They infected mice with a virus, then placed them in a container of water. This is a standard depression test for mice. Typically, a healthy mouse will struggle in the water, but if it’s down with the flu it will give up fast and just float. Just like I would.

Researchers found that the infected mice spent twice as much time floating in the water, which signaled that they indeed felt sick.

Eventually, they discovered that the virus caused the mice to produce interferon-β, which in turn stimulated receptor molecules on the blood-brain barrier membrane. In response to  interferon-β, the blood vessel cells that line the blood-brain barrier produced another molecule called CXCL10. This molecule interacts with the hippocampus — the area of the brain where memories form — reducing the mice’s learning capabilities.

To see if they were really on the right track, the researchers genetically modified mice to lack the interferon-β stimulable receptors, then tasked them with tests that measured cognitive ability and mood.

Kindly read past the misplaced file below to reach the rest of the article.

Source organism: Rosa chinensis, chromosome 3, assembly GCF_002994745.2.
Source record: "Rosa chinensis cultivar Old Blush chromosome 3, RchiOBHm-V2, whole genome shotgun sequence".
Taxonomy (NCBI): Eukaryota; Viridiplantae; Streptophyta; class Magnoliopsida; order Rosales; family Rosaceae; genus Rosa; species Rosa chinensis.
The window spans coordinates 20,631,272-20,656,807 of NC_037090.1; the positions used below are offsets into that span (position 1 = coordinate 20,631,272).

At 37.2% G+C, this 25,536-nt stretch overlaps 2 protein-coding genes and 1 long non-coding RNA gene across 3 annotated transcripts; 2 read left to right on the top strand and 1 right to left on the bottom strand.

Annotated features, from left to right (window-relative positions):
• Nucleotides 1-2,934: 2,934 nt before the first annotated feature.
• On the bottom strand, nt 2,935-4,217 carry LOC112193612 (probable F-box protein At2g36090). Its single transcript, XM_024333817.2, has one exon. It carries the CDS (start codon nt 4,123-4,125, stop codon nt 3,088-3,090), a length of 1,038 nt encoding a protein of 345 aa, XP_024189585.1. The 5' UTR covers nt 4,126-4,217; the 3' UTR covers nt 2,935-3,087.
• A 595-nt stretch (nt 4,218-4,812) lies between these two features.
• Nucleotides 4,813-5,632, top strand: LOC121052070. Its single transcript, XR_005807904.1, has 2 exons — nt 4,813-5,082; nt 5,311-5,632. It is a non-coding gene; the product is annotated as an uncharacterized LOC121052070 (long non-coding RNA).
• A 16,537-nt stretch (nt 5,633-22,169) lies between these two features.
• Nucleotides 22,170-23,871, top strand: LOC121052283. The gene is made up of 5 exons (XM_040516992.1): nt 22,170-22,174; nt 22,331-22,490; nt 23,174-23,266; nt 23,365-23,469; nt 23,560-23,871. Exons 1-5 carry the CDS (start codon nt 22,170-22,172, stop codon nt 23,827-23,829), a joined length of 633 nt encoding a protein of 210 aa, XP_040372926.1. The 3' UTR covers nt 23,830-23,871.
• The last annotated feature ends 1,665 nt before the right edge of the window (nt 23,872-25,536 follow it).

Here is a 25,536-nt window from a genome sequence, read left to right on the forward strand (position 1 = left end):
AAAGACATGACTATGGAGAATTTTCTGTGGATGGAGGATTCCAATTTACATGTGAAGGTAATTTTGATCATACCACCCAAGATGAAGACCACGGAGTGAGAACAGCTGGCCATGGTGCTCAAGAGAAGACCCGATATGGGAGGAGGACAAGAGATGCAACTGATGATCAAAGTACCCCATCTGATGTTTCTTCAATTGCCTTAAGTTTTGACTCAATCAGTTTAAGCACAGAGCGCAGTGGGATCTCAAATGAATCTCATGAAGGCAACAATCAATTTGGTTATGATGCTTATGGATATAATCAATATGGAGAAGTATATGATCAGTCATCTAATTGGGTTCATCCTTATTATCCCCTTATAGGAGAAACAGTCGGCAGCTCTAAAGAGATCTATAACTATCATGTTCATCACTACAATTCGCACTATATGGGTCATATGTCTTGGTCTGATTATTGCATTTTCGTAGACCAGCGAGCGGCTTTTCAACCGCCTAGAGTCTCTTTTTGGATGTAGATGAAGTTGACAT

When these were injected with RNA molecules that triggered the same immune response as the virus, the genetically altered mice performed much better than the infected normal mice. The animals that carried the receptor spent more time drifting in the water and performed worse at tasks that involved memorizing the location of a platform in a tank of water.  “Their cognitive abilities were massively impaired,” says Thomas Blank, a neuroimmunologist also at the University of Freiburg, and co-author of the study published in Cell.

This sort of research might lead to the development of novel drugs that minimize the symptoms of sickness. For now, though, the University of Freiburg team are focusing on ways to stop sickness behaviour in cancer patients  who are receiving interferon treatment.

“In summary, our study provides evidence for the importance of brain endothelial and epithelial cells in the communication between the CNS and the immune system, and demonstrates tissue specific IFNAR1 engagement during sickness behavior. By the identification of the IFN-induced CXCL10/CXCR3 axis, we offer new drug targets for the management of behavioral impairment during virus infection and type I IFN therapy,” the researchers conclude.